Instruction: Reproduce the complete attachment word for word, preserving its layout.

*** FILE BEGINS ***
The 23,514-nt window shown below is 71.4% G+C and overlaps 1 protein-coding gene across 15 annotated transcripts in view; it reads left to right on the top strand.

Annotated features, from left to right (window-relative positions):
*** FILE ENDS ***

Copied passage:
The 23,514-nt window shown below is 71.4% G+C and overlaps 1 protein-coding gene across 15 annotated transcripts in view; it reads left to right on the top strand.

Annotated features, from left to right (window-relative positions):